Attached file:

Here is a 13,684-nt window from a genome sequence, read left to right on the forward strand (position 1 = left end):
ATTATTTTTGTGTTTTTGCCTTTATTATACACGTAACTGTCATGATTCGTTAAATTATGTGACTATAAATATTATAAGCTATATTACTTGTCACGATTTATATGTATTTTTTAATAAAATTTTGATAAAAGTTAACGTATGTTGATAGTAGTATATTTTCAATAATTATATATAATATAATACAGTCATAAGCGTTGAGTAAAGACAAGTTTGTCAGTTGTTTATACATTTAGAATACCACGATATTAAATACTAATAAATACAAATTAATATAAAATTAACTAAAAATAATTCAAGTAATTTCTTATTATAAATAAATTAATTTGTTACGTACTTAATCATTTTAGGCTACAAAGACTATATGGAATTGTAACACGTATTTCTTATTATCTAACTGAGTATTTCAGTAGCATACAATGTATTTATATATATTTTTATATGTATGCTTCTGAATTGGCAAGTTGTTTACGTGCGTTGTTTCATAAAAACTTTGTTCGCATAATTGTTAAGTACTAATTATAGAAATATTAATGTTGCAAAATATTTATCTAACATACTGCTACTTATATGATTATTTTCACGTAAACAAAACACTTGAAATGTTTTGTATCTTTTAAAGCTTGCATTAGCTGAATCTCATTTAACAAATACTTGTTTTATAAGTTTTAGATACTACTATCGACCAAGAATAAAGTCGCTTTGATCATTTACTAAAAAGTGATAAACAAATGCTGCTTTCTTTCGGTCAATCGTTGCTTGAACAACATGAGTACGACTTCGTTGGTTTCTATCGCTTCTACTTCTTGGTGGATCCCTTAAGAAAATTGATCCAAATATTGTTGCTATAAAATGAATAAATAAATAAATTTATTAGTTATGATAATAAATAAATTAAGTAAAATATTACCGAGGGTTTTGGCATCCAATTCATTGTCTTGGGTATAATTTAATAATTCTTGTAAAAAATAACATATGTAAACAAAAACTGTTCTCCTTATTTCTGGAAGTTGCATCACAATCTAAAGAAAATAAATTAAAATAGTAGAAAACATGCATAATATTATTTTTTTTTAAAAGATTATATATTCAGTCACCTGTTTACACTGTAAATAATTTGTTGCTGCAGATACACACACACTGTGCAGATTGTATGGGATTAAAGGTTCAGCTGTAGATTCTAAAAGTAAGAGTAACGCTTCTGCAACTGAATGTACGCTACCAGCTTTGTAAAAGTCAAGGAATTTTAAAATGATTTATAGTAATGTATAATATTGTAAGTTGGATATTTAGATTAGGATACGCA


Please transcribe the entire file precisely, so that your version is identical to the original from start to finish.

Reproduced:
Here is a 13,684-nt window from a genome sequence, read left to right on the forward strand (position 1 = left end):
ATTATTTTTGTGTTTTTGCCTTTATTATACACGTAACTGTCATGATTCGTTAAATTATGTGACTATAAATATTATAAGCTATATTACTTGTCACGATTTATATGTATTTTTTAATAAAATTTTGATAAAAGTTAACGTATGTTGATAGTAGTATATTTTCAATAATTATATATAATATAATACAGTCATAAGCGTTGAGTAAAGACAAGTTTGTCAGTTGTTTATACATTTAGAATACCACGATATTAAATACTAATAAATACAAATTAATATAAAATTAACTAAAAATAATTCAAGTAATTTCTTATTATAAATAAATTAATTTGTTACGTACTTAATCATTTTAGGCTACAAAGACTATATGGAATTGTAACACGTATTTCTTATTATCTAACTGAGTATTTCAGTAGCATACAATGTATTTATATATATTTTTATATGTATGCTTCTGAATTGGCAAGTTGTTTACGTGCGTTGTTTCATAAAAACTTTGTTCGCATAATTGTTAAGTACTAATTATAGAAATATTAATGTTGCAAAATATTTATCTAACATACTGCTACTTATATGATTATTTTCACGTAAACAAAACACTTGAAATGTTTTGTATCTTTTAAAGCTTGCATTAGCTGAATCTCATTTAACAAATACTTGTTTTATAAGTTTTAGATACTACTATCGACCAAGAATAAAGTCGCTTTGATCATTTACTAAAAAGTGATAAACAAATGCTGCTTTCTTTCGGTCAATCGTTGCTTGAACAACATGAGTACGACTTCGTTGGTTTCTATCGCTTCTACTTCTTGGTGGATCCCTTAAGAAAATTGATCCAAATATTGTTGCTATAAAATGAATAAATAAATAAATTTATTAGTTATGATAATAAATAAATTAAGTAAAATATTACCGAGGGTTTTGGCATCCAATTCATTGTCTTGGGTATAATTTAATAATTCTTGTAAAAAATAACATATGTAAACAAAAACTGTTCTCCTTATTTCTGGAAGTTGCATCACAATCTAAAGAAAATAAATTAAAATAGTAGAAAACATGCATAATATTATTTTTTTTTAAAAGATTATATATTCAGTCACCTGTTTACACTGTAAATAATTTGTTGCTGCAGATACACACACACTGTGCAGATTGTATGGGATTAAAGGTTCAGCTGTAGATTCTAAAAGTAAGAGTAACGCTTCTGCAACTGAATGTACGCTACCAGCTTTGTAAAAGTCAAGGAATTTTAAAATGATTTATAGTAATGTATAATATTGTAAGTTGGATATTTAGATTAGGATACGCA